Writing Across the Curriculum
Foster pedagogical conversations with faculty in meaningful, engaging, and authentic writing across disciplines. Presenters will hold workshops for faculty utilizing meaningful writing practices for a variety of classes and various purposes. This workshop includes one large group session on the writing process and a breakout session with three options.
When: Friday, March 22, 1:00 – 3:00 p.m.
Where: Hunt Union
To register, please visit the following link: https://connect.oneonta.edu/event/3162050
1:00 – 1:10, Butternut – Welcome and Coffee/Snacks
1:15 – 2:05, Butternut – Thor Gibbins, Assistant Professor, Secondary Education & Ed Tech
(Re)Visioning the College Writing Process: Reconstructing Talk into Text
White the writing-process approach has long been a staple of k-12 classrooms and freshman college-writing courses, it can be elusive for non-composition orientated faculty to implement into content-specific curriculum. This session will guide educators in ways to carry authentic and meaningful writing assignments through drafting, revisioning, and publishing be designing classroom talk as the means to production or authentic writing. Discussion on drafting remixing, reproducing, and evaluating student writing using peer review and error analysis will outline hands-on talking and writing activities. Conversations on designing ways of implementing advanced- writing composition into content will follow.
2:15 – 3:00, Butternut – Lee Graham, Assistant Professor, Secondary Ed & Ed Tech
Cultivating Empathy through Cross-Cultural Narratives
In this presentation, we will examine the place of narratives in building empathy in a higher education course. Featured activities will focus on the reading/recording of narratives. We will also explore powerful components which make this writing or recording compelling. Presenter results from promotion of narratives in a graduate course at Oneonta in order to build empathy will be shared.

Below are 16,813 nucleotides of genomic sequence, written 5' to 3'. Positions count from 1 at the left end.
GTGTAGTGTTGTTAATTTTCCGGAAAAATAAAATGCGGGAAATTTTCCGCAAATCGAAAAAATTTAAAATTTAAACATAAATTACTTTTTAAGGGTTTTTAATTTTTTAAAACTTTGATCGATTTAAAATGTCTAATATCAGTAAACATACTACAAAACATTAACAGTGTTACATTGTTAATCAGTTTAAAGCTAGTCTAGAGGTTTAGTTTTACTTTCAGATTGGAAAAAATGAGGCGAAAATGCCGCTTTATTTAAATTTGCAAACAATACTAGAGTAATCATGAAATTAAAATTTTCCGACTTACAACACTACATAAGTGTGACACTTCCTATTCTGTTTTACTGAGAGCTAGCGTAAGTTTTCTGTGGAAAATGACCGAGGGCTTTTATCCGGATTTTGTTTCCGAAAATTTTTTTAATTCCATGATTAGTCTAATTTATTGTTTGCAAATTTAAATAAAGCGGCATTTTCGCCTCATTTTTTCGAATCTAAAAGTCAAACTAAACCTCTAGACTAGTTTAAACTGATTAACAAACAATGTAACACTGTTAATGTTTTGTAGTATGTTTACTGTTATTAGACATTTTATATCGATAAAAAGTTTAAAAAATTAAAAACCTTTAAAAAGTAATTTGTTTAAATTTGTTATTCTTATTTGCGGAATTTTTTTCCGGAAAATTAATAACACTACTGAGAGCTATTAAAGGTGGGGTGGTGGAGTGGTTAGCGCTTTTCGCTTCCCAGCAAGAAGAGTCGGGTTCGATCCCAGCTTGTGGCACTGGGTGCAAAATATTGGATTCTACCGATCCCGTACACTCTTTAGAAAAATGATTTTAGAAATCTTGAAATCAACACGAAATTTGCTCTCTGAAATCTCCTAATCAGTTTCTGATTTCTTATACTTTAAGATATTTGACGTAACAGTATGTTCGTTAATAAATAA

2:15 – 3:00, Catskill, Nicole Waid, Lecturer, Secondary Ed & Ed Tech
Turning Slackivists into Activists with Persuasive Writing Techniques
Young people have grown into one of the largest coting blocks in the US electorate. Students can passively share posts on social media about issues they personally care about, or they can expand the conversation through information writing tasks. In this presentation, we will be examining the importance of young people getting involved in causes they care about in the age of social media. We will be discussing the importance of cultivating persuasive arguments that can be share in order to increase civic engagement. There will be prewriting strategies presented to illustrate how students can use graphic organizers and Padlet to express their thoughts in informal matter.
2:15 – 3:00, Glimmerglass, Maria Montoya, Foreign Languages & Literature
My Practice…My life
This presentation highlights a pedagogical process that invites faculty to connect current professional practice to their lives’ journeys. By looking at the present in a relationship with events that occurred early in their lives, faculty explore their passion as educators and understand the methods they use with their own students. Educators often have a committed role and mission in their communities. This session proposes a task sequence in which participants share verbally using a guided questionnaire, acting as a brainstorm stage where faculty describe their present and narrate events of their past followed by a search for images that represent pas experience and current activities to create a visual slide. Next, participants share, in Voicethread, guided by a conceptual map that creates an oral discourse that allows for connecting experience with present practice. Lastly, a written prompt to generate a piece, prose or poetry, that exemplifies the connections made is crafted.